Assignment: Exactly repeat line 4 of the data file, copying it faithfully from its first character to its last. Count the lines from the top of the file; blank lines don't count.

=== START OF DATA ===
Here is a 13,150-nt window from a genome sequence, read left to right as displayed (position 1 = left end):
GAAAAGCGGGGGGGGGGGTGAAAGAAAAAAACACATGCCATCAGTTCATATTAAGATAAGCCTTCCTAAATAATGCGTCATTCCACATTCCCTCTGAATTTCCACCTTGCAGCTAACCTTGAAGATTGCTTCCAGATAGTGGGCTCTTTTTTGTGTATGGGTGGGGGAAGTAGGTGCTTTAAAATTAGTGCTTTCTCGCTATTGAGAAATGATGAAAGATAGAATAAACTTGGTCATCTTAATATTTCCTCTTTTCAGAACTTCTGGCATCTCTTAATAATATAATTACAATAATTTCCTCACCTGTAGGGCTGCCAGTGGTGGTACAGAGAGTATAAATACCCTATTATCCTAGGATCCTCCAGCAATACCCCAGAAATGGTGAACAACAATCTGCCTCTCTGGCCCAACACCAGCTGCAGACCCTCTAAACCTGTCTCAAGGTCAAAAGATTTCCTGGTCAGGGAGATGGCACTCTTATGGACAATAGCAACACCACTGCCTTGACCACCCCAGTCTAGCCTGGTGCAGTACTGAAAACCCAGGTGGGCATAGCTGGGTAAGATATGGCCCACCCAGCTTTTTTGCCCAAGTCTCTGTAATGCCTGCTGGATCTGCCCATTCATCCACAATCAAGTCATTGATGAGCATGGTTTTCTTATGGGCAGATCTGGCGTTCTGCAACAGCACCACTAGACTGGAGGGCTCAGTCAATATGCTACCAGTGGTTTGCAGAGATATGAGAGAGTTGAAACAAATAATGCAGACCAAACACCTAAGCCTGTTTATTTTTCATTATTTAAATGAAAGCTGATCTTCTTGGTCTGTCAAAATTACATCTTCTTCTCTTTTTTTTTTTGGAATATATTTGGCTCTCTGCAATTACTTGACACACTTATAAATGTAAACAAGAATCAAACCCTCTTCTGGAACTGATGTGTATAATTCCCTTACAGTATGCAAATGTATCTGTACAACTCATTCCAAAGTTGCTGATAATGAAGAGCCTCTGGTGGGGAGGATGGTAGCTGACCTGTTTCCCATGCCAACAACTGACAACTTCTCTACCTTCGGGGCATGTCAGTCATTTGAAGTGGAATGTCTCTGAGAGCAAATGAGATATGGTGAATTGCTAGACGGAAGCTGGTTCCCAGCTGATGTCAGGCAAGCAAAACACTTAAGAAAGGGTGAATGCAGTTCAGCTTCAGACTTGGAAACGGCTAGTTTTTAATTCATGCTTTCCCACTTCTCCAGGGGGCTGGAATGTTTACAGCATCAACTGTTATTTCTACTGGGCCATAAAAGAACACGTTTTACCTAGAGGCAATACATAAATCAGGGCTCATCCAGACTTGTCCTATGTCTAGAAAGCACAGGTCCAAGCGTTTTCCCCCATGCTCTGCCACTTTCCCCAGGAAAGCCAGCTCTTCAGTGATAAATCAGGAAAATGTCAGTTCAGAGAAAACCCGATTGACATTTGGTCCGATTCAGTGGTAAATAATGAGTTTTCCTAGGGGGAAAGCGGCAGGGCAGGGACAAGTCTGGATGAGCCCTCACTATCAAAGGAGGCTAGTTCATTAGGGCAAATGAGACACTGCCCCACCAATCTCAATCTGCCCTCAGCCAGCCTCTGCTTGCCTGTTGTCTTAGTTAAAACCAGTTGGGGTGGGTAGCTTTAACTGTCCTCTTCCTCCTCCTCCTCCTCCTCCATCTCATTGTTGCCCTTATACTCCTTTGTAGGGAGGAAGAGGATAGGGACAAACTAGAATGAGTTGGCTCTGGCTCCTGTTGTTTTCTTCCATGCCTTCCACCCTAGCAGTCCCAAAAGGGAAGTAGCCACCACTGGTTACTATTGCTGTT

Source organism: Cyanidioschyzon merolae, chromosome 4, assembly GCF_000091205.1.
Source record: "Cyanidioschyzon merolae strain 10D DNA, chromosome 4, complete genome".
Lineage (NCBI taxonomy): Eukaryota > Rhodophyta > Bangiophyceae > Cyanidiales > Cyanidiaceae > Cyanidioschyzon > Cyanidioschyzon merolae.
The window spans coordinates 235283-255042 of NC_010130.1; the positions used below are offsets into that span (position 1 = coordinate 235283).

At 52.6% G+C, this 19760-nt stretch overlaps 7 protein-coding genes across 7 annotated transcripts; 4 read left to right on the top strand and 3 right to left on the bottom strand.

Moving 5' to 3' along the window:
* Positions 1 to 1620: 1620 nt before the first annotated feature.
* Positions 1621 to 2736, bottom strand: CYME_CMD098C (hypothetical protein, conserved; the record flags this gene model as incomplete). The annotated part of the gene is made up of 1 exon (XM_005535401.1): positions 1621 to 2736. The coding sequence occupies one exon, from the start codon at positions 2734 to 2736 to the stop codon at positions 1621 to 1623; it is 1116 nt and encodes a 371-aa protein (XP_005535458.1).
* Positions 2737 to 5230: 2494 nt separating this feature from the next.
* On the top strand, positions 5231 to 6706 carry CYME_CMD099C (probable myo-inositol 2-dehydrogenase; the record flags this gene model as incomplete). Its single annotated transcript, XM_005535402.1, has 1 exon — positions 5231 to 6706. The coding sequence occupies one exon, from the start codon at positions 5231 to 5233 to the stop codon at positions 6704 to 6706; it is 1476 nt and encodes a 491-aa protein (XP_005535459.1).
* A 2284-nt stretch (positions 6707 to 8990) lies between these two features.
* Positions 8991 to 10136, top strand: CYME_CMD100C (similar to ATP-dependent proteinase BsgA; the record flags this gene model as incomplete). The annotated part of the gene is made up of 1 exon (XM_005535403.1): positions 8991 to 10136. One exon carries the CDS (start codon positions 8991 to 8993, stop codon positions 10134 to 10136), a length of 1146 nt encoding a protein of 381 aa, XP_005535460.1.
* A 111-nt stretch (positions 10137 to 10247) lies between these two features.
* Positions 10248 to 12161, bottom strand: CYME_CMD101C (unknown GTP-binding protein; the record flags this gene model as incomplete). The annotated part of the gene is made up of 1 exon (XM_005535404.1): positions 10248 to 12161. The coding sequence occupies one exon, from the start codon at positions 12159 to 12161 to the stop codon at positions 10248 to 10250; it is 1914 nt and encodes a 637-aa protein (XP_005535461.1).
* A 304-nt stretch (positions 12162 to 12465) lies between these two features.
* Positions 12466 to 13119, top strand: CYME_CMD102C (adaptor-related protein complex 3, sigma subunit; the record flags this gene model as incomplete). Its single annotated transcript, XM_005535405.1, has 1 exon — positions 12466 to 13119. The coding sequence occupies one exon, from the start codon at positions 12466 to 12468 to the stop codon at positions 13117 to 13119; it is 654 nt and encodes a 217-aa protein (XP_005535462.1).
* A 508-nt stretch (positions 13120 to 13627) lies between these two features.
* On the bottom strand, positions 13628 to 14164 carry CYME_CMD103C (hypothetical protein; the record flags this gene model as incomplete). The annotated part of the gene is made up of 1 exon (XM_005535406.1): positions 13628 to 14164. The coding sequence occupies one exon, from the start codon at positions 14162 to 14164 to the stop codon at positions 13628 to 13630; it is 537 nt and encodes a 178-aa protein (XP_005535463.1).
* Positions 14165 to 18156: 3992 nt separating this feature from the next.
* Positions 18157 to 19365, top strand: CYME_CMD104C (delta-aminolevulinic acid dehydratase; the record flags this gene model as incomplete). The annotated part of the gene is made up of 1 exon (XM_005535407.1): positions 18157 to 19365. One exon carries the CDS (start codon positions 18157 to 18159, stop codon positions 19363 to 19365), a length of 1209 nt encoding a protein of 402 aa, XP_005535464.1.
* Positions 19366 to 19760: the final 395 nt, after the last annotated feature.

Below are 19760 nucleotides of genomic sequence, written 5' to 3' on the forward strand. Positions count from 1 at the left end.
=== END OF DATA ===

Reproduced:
Source record: "Cyanidioschyzon merolae strain 10D DNA, chromosome 4, complete genome".